Religious groups may not use Fiji’s Electronic Voter Registration

Fiji’s Electronic Voter Registration process (EVR) began in major centres last Tuesday. The EVR helps to minimise election fraud and at the same time accelerate the voter identification process.

However, some religious organisations have told the Fiji government they may not participate in the electronic voter registration.

Commissioner Western Commander Joeli Cawaki said the organisations had refused to register because of their religious beliefs.

Cawaki said these religious bodies had been informed the government wanted everybody to register so they could have a say on who should govern the country.

However on Monday, the Attorney-General and Minister for Elections Aiyaz Sayed-Khaiyum said that registration and voting was not compulsory.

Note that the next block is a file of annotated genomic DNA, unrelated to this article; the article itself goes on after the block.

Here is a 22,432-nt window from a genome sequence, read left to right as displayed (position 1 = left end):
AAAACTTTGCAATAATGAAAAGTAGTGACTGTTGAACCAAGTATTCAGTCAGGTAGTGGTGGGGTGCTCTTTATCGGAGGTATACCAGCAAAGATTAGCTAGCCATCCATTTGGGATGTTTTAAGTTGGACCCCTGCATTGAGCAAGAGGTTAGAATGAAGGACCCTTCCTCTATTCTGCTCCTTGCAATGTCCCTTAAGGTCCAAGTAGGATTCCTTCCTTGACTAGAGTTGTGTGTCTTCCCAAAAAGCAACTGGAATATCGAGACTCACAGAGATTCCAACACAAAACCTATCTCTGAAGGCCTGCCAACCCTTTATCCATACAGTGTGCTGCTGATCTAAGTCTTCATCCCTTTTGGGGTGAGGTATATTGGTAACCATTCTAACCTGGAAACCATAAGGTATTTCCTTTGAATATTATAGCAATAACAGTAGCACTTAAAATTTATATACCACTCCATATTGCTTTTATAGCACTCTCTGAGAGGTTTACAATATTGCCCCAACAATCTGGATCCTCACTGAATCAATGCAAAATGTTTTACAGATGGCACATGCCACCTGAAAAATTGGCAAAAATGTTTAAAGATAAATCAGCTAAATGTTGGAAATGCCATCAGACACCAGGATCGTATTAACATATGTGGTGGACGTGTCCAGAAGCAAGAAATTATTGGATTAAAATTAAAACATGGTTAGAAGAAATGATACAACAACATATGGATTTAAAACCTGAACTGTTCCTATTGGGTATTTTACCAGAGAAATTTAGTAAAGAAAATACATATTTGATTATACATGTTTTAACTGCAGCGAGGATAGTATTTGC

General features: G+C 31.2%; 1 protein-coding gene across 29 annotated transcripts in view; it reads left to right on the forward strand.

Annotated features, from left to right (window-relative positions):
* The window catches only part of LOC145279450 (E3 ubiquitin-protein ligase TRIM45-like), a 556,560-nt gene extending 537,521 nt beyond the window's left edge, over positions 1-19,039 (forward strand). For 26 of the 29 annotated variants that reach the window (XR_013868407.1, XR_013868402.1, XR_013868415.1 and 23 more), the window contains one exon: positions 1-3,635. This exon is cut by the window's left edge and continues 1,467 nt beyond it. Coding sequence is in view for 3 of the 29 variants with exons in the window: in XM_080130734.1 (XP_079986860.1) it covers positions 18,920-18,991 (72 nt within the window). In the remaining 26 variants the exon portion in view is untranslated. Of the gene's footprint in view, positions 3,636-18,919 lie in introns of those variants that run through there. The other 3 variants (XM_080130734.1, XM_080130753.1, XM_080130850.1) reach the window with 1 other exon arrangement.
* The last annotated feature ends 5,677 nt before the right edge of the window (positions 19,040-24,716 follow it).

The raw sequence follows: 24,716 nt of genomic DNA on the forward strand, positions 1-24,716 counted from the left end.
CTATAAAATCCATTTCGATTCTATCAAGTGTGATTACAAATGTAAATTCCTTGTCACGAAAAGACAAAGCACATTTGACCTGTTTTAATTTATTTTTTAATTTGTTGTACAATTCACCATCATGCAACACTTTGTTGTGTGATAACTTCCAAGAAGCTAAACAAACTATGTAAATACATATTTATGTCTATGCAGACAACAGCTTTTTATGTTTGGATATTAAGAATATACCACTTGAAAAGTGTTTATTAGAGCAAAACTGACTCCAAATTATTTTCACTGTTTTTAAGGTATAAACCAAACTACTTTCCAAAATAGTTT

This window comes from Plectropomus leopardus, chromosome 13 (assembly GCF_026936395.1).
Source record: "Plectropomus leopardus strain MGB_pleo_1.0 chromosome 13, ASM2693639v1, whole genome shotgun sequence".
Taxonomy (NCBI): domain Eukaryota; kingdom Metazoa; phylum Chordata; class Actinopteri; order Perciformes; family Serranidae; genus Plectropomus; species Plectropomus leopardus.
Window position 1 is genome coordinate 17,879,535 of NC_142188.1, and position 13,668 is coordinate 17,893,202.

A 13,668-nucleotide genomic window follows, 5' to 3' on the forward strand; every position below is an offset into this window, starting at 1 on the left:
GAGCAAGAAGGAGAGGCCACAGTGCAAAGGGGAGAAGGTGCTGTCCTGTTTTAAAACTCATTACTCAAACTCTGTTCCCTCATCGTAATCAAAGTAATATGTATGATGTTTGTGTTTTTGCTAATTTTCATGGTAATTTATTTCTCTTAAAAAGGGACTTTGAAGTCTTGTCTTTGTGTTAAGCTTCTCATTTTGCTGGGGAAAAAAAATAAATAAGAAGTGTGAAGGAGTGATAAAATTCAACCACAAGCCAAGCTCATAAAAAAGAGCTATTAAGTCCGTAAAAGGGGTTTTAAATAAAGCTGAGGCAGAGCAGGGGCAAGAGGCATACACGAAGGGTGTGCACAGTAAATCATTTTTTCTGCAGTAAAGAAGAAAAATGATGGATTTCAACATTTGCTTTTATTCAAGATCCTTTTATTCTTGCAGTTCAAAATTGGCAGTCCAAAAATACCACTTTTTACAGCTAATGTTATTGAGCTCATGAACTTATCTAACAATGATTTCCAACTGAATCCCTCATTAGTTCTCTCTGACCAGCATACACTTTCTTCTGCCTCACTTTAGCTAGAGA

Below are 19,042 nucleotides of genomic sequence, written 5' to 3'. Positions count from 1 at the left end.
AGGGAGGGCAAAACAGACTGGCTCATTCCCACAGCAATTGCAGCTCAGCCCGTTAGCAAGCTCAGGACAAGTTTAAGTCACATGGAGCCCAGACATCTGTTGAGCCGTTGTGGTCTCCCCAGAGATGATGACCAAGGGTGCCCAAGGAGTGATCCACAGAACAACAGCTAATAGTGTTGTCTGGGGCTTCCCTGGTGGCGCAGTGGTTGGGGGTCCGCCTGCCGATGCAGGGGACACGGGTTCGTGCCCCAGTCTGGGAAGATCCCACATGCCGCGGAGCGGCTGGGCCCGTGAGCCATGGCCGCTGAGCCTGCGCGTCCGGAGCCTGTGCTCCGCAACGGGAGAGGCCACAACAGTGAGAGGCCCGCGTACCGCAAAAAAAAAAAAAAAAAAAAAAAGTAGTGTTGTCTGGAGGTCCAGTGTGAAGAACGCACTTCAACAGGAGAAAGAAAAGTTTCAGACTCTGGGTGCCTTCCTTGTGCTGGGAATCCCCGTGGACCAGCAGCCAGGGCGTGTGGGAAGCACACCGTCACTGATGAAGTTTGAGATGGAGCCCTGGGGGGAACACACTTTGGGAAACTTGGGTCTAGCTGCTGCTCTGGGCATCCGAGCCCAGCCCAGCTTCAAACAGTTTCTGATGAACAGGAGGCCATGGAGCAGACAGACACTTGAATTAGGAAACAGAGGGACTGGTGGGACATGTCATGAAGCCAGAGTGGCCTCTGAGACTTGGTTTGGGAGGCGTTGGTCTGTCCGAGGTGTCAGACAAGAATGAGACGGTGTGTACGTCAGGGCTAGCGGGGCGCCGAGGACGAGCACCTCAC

The identity of the groups was not revealed.

Those wish to use the Electronic Voters Registration process can go to a designated Voter Registration Centre where trained clerks  will assist them.

They will be asked for one form of valid identification with a photograph. Applicants will be helped to fill out a registration form and have her or his photograph and thumbprint taken. When the process is complete  the applicant will be a registered voter and will receive a voter card.

The registration process takes three to five minutes on average. Once the EVR is finished, the data uploads to a central database via internet connection or is encrypted on a flash drive.

4000 people have already registered. The Fijian government’s target is to register over 600,000 people in the span of eight weeks.  Aiyaz Saiyed Khaiyum, admits the target is going to be hard work. “We have set ourselves a fairly onerous target.”

CODE Corporation from Canada has supplied the Biometric Voter Registration System (BVRS) under the Biometric Voter Registration agreement between the corporation and the government of Fiji.



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News category: Asia Pacific.

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